Thinking about making an appointment with an optometrist so you can make sure your eyesight is in good condition? The last thing you want to do is jeopardize your vision, making it necessary for you to make regular appointments with an experienced optometrist. When you do, you will undergo necessary eye examination procedures that allow…
Considerations for Contact Users With Astigmatism [Optometry]
You are interested in visiting a doctor of optometry to get contacts. There is a problem, though. You have astigmatism in your eyes and are not sure if this is a viable option. You can get contacts if you have astigmatism, but there are some things you need to know. Learn your options and discuss them with your optometrist. Then you can choose contacts to correct your vision and your astigmatism.
Options for contacts for astigmatism
People with astigmatism are not good candidates for standard contact lenses. Standard lenses correct the vision but do not fit over the cornea properly. Contact lenses move around, and that creates vision problems for people with astigmatism. Patients with astigmatism can choose from three popular options, though.
Toric contact lenses
Toric contact lenses are created for people with astigmatism. The lenses have specific meridians, or visual fields, just like the eyes do. These lenses are designed to rotate, so the meridians of the contact lenses sit on the correct meridians of the eyes. Patients must visit a doctor of optometry to get the lenses fitted. Several fittings might be necessary for these lenses.
Rigid gas permeable lenses
Rigid gas permeable contact lenses do not require a toric design to correct the blurred vision of astigmatism. These rigid lenses do not change shape in the eye. The contacts act as a replacement for the cornea that is misshapen due to astigmatism. Because the lenses replace the cornea, they do not need to rotate to specific meridians. The contact lenses work, regardless of how they are positioned in the eye.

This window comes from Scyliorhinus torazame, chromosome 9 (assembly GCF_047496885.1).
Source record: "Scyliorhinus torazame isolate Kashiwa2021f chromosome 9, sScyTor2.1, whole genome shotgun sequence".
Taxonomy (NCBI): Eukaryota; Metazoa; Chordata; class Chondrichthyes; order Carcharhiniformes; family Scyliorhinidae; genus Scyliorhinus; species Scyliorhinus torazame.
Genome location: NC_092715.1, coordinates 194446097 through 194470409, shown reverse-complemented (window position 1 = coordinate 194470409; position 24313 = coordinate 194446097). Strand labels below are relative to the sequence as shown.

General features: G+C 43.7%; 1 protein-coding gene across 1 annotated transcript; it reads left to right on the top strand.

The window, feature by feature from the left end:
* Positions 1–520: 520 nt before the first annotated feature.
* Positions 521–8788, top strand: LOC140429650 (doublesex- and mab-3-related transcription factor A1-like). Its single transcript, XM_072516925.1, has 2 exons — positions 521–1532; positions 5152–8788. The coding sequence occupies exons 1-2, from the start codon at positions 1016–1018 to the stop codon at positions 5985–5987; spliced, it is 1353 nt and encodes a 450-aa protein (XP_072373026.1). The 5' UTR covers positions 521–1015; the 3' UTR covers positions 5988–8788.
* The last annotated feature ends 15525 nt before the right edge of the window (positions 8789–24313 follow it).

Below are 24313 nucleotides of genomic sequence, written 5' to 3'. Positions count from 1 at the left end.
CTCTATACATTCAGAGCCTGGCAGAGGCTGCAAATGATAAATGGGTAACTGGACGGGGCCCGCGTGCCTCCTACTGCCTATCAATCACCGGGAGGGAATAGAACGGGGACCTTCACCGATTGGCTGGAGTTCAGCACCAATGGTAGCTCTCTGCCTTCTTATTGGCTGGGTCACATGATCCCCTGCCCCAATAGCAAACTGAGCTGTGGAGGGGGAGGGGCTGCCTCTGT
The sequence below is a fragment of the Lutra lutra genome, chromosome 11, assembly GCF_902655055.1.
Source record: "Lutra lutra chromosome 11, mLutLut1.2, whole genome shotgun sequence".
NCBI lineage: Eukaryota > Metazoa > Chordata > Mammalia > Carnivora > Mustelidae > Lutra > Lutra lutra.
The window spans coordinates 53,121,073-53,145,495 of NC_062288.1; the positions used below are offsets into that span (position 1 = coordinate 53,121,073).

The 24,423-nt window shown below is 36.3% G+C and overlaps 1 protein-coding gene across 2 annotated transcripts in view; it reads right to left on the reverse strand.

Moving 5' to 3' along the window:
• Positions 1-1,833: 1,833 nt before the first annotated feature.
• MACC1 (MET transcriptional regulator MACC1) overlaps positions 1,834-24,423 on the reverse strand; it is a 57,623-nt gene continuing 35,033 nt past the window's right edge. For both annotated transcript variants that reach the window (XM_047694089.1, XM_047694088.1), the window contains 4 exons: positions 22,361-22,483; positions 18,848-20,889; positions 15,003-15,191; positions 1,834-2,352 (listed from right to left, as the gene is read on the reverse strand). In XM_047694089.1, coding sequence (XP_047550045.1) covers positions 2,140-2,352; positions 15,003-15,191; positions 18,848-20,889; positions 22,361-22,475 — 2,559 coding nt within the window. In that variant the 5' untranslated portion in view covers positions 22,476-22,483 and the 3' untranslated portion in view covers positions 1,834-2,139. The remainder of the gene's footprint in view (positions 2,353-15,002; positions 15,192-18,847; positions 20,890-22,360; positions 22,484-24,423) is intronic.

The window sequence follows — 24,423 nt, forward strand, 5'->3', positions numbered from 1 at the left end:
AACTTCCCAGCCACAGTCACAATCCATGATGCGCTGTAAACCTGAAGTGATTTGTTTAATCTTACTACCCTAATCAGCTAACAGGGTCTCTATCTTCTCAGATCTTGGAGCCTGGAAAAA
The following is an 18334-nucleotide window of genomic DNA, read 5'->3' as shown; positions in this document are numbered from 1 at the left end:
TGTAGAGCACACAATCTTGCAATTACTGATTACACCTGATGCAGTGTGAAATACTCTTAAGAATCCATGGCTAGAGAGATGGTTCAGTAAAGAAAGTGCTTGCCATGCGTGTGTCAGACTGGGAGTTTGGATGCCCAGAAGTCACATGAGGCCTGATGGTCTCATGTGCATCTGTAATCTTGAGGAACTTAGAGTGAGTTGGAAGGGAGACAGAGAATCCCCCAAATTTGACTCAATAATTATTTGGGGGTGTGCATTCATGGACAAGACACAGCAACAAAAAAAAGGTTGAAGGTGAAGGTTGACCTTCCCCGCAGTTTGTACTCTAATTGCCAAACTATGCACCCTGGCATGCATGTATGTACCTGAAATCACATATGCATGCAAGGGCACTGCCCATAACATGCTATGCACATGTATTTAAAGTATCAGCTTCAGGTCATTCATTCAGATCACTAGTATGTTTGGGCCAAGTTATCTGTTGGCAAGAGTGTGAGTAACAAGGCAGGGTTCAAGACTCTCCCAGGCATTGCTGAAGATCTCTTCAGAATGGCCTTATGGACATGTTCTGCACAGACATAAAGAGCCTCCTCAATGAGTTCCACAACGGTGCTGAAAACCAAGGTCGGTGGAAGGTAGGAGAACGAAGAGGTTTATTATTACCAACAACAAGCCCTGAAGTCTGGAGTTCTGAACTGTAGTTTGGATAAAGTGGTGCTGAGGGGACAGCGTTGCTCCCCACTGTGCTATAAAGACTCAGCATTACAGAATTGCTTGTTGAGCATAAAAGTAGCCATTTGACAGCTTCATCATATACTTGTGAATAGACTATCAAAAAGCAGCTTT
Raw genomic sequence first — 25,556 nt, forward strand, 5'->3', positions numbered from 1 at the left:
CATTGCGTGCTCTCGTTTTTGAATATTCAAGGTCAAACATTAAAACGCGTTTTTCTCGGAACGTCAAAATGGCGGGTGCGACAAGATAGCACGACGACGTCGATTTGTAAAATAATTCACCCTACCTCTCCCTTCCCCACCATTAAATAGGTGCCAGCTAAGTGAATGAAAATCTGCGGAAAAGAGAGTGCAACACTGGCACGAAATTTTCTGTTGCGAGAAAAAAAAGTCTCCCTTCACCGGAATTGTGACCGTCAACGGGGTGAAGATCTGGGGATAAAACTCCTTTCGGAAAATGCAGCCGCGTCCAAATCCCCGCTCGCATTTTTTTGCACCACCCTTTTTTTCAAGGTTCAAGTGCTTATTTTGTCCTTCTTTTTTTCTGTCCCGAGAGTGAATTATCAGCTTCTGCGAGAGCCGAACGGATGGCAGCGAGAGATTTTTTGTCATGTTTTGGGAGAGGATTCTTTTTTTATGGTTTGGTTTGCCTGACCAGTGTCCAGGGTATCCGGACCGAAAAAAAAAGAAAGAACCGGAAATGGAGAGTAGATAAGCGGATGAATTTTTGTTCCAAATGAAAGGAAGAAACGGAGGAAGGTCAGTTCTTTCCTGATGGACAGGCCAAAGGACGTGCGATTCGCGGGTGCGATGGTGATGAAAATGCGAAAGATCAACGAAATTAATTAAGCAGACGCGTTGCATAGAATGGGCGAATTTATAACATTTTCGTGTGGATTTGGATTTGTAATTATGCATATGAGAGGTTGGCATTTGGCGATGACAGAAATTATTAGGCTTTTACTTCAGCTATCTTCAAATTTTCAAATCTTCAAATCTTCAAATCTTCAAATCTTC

Rigid gas permeable lenses provide a sharper vision than toric lenses do. However, rigid lenses are uncomfortable for some people. Often, additional fittings help the optometrist find the ideal rigid gas permeable lenses for patients. However, those who cannot adapt to the lenses need to use a different option.
Hybrid lenses are a combination of rigid gas permeable lenses and soft contact lenses. The central portion of the contact is made of the material used for rigid gas permeable lenses. That material is somewhat flexible due to the silicone it contains. The outside portion of the contact is made of silicone hydrogel or hydrogel. Many people find these lenses to be the right blend between the comfort of toric lenses and the visual capability of rigid gas permeable lenses. Many people with astigmatism choose this type of lens because of those benefits.
Visit a doctor of optometry for help
If you have astigmatism, you can wear contacts. Visit an optometrist and go over your options. The optometrist will talk to you about toric, rigid gas permeable and hybrid lenses. Once you select a lens type, you will undergo a fitting. It might take several fittings to find the contact lenses that work for your eyes. Once you find the right lenses, you can finally ditch your glasses.
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